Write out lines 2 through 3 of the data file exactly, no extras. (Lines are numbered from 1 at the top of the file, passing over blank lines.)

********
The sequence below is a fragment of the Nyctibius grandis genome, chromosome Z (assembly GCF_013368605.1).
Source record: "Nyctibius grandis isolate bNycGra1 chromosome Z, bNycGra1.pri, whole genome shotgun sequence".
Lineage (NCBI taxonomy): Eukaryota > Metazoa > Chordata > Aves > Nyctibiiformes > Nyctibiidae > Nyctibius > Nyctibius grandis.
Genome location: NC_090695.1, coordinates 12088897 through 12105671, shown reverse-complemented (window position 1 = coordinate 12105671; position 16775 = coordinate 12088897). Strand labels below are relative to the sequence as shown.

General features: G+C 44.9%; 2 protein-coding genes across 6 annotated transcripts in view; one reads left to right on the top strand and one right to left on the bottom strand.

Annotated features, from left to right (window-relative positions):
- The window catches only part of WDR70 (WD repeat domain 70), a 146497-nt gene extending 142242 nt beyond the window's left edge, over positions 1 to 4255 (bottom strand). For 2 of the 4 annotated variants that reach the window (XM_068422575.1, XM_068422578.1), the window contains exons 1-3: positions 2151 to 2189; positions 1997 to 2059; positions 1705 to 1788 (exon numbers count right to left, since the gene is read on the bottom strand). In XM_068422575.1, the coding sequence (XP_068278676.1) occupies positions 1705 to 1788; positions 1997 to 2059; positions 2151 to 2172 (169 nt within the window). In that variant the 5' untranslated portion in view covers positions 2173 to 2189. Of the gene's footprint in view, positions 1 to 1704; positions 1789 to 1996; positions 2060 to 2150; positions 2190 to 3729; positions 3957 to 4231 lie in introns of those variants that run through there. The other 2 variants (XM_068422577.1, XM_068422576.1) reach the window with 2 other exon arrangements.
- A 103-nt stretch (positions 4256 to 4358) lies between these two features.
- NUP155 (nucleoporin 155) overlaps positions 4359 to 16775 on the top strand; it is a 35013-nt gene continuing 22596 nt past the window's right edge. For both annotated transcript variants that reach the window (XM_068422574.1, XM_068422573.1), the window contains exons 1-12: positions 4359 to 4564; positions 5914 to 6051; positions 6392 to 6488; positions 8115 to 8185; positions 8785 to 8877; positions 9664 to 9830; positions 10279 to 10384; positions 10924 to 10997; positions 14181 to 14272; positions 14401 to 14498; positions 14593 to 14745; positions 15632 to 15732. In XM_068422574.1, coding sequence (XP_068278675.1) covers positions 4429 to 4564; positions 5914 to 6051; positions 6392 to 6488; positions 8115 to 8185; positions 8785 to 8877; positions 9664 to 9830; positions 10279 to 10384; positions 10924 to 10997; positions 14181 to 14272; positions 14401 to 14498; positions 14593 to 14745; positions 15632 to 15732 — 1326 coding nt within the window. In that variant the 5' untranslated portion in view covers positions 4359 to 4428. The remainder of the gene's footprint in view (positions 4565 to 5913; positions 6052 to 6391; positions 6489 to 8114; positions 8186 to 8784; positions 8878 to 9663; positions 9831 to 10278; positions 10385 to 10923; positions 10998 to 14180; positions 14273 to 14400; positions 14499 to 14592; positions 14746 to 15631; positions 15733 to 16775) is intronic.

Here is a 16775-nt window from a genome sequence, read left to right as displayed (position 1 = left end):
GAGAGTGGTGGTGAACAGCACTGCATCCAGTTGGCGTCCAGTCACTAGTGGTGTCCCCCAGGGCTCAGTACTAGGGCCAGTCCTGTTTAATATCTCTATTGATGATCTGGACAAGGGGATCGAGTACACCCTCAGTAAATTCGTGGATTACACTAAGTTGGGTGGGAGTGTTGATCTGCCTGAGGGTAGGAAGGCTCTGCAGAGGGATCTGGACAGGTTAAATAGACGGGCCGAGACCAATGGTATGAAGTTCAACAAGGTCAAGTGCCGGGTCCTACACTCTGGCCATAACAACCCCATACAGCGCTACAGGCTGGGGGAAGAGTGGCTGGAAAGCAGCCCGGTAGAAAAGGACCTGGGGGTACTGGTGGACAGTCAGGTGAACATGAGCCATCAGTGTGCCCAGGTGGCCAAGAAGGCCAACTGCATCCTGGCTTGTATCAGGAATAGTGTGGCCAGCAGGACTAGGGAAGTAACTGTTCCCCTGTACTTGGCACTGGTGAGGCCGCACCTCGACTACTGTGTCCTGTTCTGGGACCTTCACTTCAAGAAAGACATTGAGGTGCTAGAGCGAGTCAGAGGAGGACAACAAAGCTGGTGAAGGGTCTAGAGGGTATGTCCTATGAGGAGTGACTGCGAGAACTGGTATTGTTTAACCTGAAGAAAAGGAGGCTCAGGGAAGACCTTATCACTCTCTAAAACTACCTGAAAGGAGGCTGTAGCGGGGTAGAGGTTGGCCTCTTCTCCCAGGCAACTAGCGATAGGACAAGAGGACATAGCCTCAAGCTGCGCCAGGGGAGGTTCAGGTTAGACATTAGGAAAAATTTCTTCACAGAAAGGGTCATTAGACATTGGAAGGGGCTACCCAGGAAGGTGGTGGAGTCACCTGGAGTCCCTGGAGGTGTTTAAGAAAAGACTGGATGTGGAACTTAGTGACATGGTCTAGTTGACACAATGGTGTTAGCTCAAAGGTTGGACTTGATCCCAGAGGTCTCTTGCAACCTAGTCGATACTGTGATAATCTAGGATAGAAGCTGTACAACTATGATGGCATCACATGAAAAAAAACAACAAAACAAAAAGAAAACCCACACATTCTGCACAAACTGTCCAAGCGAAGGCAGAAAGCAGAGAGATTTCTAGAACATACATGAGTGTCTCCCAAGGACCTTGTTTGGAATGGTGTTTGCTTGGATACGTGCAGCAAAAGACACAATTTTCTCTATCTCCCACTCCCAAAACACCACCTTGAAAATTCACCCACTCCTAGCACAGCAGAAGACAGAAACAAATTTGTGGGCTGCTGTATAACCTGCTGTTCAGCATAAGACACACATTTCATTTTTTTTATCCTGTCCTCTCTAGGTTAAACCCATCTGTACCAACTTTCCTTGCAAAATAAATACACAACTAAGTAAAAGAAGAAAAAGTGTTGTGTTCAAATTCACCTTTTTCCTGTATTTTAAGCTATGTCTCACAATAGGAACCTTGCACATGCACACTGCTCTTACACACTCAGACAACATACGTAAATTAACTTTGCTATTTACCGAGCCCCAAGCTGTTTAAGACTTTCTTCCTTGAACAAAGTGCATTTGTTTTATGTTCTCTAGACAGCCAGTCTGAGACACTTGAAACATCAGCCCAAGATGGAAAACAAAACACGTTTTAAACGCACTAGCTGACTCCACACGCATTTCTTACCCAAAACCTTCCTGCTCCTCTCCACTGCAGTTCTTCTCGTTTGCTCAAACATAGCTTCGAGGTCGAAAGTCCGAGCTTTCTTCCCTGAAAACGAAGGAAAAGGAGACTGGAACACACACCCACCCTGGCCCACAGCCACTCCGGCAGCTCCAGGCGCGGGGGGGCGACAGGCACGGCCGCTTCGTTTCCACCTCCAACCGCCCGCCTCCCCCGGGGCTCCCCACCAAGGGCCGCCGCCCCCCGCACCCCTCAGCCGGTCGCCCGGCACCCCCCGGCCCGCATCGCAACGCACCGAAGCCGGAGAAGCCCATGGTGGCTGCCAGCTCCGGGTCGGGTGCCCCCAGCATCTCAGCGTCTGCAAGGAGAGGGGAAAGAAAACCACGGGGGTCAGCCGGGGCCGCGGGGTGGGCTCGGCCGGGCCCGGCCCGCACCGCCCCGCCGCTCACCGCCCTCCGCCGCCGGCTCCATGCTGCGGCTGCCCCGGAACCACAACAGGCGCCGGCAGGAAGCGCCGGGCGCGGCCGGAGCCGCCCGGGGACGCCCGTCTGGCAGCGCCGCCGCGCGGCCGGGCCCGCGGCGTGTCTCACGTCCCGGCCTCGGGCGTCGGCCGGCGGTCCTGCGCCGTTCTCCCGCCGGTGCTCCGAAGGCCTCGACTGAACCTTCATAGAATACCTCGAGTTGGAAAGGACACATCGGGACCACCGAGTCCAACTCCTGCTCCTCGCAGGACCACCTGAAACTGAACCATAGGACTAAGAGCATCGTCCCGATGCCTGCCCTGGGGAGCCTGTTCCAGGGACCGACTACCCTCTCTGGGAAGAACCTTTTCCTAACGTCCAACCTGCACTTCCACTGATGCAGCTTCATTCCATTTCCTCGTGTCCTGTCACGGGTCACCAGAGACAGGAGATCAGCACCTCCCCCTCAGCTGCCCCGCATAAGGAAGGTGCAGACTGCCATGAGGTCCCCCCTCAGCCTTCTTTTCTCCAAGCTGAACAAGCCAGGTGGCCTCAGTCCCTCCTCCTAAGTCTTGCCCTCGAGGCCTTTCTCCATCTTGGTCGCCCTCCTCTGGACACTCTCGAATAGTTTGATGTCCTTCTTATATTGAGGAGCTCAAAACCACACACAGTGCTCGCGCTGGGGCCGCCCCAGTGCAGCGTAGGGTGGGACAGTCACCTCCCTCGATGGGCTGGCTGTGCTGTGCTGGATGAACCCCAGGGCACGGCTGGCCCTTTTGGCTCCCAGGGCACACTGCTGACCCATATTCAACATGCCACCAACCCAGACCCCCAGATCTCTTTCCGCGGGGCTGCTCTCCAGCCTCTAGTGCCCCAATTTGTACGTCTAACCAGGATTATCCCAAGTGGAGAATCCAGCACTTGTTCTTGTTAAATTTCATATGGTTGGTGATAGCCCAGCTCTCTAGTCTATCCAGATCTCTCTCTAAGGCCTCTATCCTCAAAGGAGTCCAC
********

Source record: "Nyctibius grandis isolate bNycGra1 chromosome Z, bNycGra1.pri, whole genome shotgun sequence".
Lineage (NCBI taxonomy): Eukaryota > Metazoa > Chordata > Aves > Nyctibiiformes > Nyctibiidae > Nyctibius > Nyctibius grandis.